Psychopharmacology

, Volume 227, Issue 4, pp 567–582

Central nervous system effects of prenatal selective serotonin reuptake inhibitors: sensing the signal through the noise

  • Tamar L. Gur
  • Deborah R. Kim
  • C. Neill Epperson
Review

DOI: 10.1007/s00213-013-3115-8

Cite this article as:
Gur, T.L., Kim, D.R. & Epperson, C.N. Psychopharmacology (2013) 227: 567. doi:10.1007/s00213-013-3115-8

Abstract

Rationale

Women are increasingly prescribed selective serotonin reuptake inhibitors (SSRIs) during pregnancy, with potential implications for neurodevelopment. Whether prenatal SSRI exposure has an effect on neurodevelopment and behavior in the offspring is an important area of investigation.

Objectives

The aim of this paper was to review the existing preclinical and clinical literature of prenatal SSRI exposure on serotonin-related behaviors and markers in the offspring. The goal is to determine if there is a signal in the literature that could guide clinical care and/or inform research.

Results

Preclinical studies (n = 4) showed SSRI exposure during development enhanced depression-like behavior. Half of rodent studies examining anxiety-like behavior (n = 13) noted adverse effects with SSRI exposure. A majority of studies of social behavior (n = 4) noted a decrease in sociability in SSRI exposed offspring. Human studies (n = 4) examining anxiety in the offspring showed no adverse effects of prenatal SSRI exposure. The outcome of one study suggested that children with autism were more likely to have a mother who was prescribed an SSRI during pregnancy.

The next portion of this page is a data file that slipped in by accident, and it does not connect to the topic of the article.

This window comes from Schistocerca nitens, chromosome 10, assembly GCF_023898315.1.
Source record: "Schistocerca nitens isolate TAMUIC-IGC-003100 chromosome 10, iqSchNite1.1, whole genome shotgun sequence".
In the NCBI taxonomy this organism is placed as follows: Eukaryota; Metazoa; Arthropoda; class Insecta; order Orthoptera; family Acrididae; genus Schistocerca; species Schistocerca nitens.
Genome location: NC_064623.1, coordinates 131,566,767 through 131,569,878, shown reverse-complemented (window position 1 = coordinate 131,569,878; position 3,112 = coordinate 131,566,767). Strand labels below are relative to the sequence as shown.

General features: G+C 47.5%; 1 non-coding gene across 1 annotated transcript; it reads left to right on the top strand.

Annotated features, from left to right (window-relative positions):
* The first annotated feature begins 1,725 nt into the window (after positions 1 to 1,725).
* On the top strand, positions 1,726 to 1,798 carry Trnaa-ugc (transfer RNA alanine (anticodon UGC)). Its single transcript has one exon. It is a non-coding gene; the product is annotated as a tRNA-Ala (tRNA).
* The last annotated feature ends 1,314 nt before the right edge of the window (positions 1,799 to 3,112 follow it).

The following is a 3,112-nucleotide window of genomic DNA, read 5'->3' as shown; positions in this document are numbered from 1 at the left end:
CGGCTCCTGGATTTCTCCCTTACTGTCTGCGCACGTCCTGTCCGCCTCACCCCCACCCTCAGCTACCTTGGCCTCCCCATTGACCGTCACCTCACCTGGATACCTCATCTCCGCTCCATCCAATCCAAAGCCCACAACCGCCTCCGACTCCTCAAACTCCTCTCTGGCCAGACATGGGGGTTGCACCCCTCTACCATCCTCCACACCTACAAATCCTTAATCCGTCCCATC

Conclusions

Preclinical findings in rodents exposed to SSRIs during development point to an increase in depression- and anxiety-like behavior and alteration in social behaviors in the offspring, though both the methods used and the findings were not uniform. These data are not robust enough to discourage use of SSRIs during human pregnancy, particularly given the known adverse effects of maternal mental illness on pregnancy outcomes and infant neurodevelopment. Future research should focus on consistent animal models and prospective human studies with larger samples.

Keywords

Perinatal depressionPerinatal SSRISerotoninAnxietySocial behaviorPain reactivityPsychomotor developmentS100BHPA axis

Copyright information

© Springer-Verlag Berlin Heidelberg 2013

Authors and Affiliations

  • Tamar L. Gur
    • 1
  • Deborah R. Kim
    • 1
    • 2
  • C. Neill Epperson
    • 1
    • 2
    • 3
  1. 1.Penn Center for Women’s Behavioral Wellness, Department of Psychiatry, Perelman School of MedicineUniversity of Pennsylvania PhiladelphiaPhiladelphiaUSA
  2. 2.Penn Center for the Study of Sex and Gender in Behavioral HealthPhiladelphiaUSA
  3. 3.Department of Obstetrics and Gynecology, Perelman School of MedicineUniversity of PennsylvaniaPhiladelphiaUSA